The Chocolate Mousse Diet


Lush chocolate mousse with a healthy surprise inside
That bowl of summer corn chowder is long, long gone and it’s about time, too.

My personal chef work is keeping me busy, and putting me in touch with all sorts of people, each with their own set of dietary needs, likes and dislikes. But what I’m hearing most often when planning meals for clients is their desire to eat a healthy diet. It can be hard to distinguish what “healthy” really means when you see the word pasted on all sorts of processed food in the grocery store, from boxes of cereal to packaged frozen entrees.

What do most people perceive to be a healthy way of eating? My sense is that we all know that the more real, unprocessed food we eat the better, but it’s still a full time job to keep track of all the information out there about what’s good for us or not.

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Gluten-Free Almond Waffles

A waffle for everyone
We invited some friends over for brunch over the weekend who are fish-eating vegetarians with a child who has Celiac disease and is on a gluten-free diet. My husband T doesn’t eat any dairy products, and my own kids want nothing but pancakes and bacon for breakfast on Sunday mornings.

What to do? Trying to find the perfect menu on occasions like this is challenging, to say the least.

But I take it on with relish (no, not the kind with pickles). Figuring out the right formula of foods that will please everyone can be like solving an intricate puzzle, kind of like completing the Sunday New York Times crossword. Not that I ever attempt crosswords; my own problem-solving skills come directly from the right side of my brain.

I felt satisfied with my choice to make Belgian waffles, because everyone likes them, but I needed to make them acceptable to those avoiding wheat and dairy.

Because I’m now in the business of cooking for people, (look at my new DinnerStyle website!) catering to each of their personal dietary needs, restrictions and desires is also my business. So I thought this would be a perfect opportunity to test a recipe for gluten-free, dairy-free waffles.

Fellow blogger Sheltie Girl at Gluten A Go Go recently posted a recipe for hazelnut waffles that looked delicious – I decided to give them a whirl.

I ended up playing with the recipe quite a bit (which always manages to drive T a little crazy – he’s a left-brained instruction-follower sort of guy), because I didn’t have exactly the ingredients that Sheltie Girl calls for in her recipe.

There was a spine-tingling moment just minutes before our guests arrived when I thought the experiment was a dud – I was this close to sending T out for bagels, but the batter came together and baked up into big, beautiful waffles with a crisp outside and tender inside. Success!

I served them with warm maple syrup and a big bowl of fresh fruit.

Gluten-Free Almond Waffles

Makes about 6 Belgian-style waffles

2 cups gluten-free all-purpose flour ( I used Bob’s Red Mill brand)
1/2 cup almond flour or meal
1 tablespoon flaxseed meal
4 teaspoons baking powder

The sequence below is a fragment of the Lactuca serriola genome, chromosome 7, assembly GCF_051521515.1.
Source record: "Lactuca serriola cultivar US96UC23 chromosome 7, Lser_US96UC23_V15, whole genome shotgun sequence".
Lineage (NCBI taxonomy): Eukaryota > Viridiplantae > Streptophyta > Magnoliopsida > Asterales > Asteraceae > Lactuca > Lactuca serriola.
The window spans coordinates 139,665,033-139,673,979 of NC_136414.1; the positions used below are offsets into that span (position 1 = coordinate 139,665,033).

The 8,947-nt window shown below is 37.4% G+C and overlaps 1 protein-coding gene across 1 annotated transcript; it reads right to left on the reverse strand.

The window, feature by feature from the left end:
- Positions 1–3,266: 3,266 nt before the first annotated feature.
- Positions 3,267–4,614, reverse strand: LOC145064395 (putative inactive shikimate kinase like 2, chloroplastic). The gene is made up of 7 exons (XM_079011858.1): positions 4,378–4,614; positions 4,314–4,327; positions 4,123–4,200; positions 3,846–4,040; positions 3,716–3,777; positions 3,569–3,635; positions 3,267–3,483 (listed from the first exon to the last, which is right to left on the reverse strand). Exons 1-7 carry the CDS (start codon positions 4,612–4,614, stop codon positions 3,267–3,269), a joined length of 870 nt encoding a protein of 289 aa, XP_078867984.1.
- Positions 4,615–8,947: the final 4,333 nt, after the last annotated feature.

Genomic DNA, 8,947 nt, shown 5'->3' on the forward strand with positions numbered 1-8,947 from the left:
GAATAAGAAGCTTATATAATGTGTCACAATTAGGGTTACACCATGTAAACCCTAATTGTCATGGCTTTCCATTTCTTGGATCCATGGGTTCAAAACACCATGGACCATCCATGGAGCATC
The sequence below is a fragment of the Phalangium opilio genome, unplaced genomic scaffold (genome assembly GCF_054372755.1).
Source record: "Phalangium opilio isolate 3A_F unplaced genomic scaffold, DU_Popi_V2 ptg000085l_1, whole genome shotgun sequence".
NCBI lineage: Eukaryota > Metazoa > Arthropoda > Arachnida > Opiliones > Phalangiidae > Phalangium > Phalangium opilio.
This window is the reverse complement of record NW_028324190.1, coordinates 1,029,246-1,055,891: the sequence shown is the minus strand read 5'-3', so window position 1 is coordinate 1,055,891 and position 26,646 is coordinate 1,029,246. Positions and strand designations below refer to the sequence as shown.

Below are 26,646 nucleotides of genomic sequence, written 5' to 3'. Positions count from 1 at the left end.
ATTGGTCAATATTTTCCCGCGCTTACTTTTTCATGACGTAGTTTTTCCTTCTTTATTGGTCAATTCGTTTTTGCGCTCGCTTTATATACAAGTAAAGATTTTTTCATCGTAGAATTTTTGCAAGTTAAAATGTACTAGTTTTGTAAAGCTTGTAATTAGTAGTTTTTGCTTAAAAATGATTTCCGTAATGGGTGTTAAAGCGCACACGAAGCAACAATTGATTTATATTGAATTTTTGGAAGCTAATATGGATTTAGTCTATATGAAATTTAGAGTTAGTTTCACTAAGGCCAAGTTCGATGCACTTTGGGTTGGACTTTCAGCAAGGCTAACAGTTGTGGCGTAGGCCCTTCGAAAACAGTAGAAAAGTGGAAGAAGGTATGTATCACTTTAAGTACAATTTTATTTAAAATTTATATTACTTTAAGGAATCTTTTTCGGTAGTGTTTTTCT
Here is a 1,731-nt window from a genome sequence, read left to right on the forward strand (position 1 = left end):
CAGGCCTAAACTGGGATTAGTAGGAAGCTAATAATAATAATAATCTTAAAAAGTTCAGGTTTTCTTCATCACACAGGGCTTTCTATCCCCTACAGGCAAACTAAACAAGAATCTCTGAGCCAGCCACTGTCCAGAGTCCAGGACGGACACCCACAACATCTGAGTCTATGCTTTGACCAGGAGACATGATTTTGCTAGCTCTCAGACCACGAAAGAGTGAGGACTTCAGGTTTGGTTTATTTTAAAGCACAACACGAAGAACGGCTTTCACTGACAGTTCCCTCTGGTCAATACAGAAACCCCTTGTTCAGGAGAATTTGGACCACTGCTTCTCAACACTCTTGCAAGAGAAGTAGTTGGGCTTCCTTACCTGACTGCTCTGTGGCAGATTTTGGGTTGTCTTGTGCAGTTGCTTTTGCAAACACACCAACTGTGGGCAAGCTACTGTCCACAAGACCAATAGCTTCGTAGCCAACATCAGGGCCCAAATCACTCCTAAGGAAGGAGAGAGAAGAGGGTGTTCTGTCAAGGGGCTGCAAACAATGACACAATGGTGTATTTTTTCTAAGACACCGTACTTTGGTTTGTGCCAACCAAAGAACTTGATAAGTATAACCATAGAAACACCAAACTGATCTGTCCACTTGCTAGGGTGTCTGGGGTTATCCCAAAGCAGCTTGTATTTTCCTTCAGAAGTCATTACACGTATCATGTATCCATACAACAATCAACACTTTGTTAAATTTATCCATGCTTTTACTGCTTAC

2 tablespoons cane sugar
1/2 teaspoon fine sea salt
2 eggs, separated
1 3/4 cups unsweetened soy milk
1/2 cup vegetable oil
1 teaspoon vanilla extract
1 teaspoon almond extract

Heat waffle iron to medium-high and spray with nonstick spray if necessary.

Mix flours, flaxseed, baking powder, sugar and salt in a small bowl. Stir in the egg yolks, soy milk, oil and extracts and whisk until smooth. Let batter stand 5 minutes to allow flaxseed to gel.

Beat the egg whites with an electric mixer or with the whisk attachment of an immersion blender (my favorite method for beating small amounts of egg whites) until soft peaks form; fold egg whites evenly into batter.

Pour batter onto waffle iron and bake about 5 minutes, or until steaming stops. Remove waffle carefully and transfer to a baking sheet in a 200-degree oven to keep warm.

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Copyright (c) 2007 FamilyStyle Food

Black-Eyed Pea and Soybean Salad with Lime and Avocado

It’s hard to stop eating this simple salad


I saw a recipe recently – the first-place winner in the Vegetarian Times Reader Recipe contest – that inspired me to make this salad for lunch yesterday. It was delicious! This is a recipe to satisfy any number of your vegan, high-fiber, low-carb, low-fat desires. My only problem is that I wanted to eat the whole bowl myself.

Black-Eyed Pea and Soybean Salad with Lime and Avocado
adapted from Greens (aka Vegetarian Times) magazine October 2007

makes 6 servings
1 (14-ounce) can black-eyed peas, rinsed and drained
1 (14-ounce) can soybeans, rinsed and drained
1 green bell pepper, chopped
1 avocado, diced
1 small tomato, diced
1/4 cup chopped fresh cilantro
1/4 cup finely chopped shallot or red onion
1 serrano chile pepper, finely chopped (You could use a jalapeno, but I love serranos because they have a dependable heat level, unlike jalapenos which are sometimes very bland)
1 small garlic clove, finely chopped
2 tablespoons fresh lime juice
3 tablespoons extra-virgin olive oil
2 tablespoons red wine vinegar
1 tablespoon low-sodium teriyaki sauce
2 teaspoons sugar
1/2 teaspoon kosher salt
1/4 teaspoon cayenne pepper

1. In a large bowl, layer the peas, beans, bell pepper, avocado, tomato, cilantro, shallot, chile pepper and garlic.

2. Whisk together the lime juice, oil, vinegar, teriyaki, sugar, salt and cayenne in a small bowl.
Pour dressing over the bean mixture and toss gently to avoid smashing the avocado.

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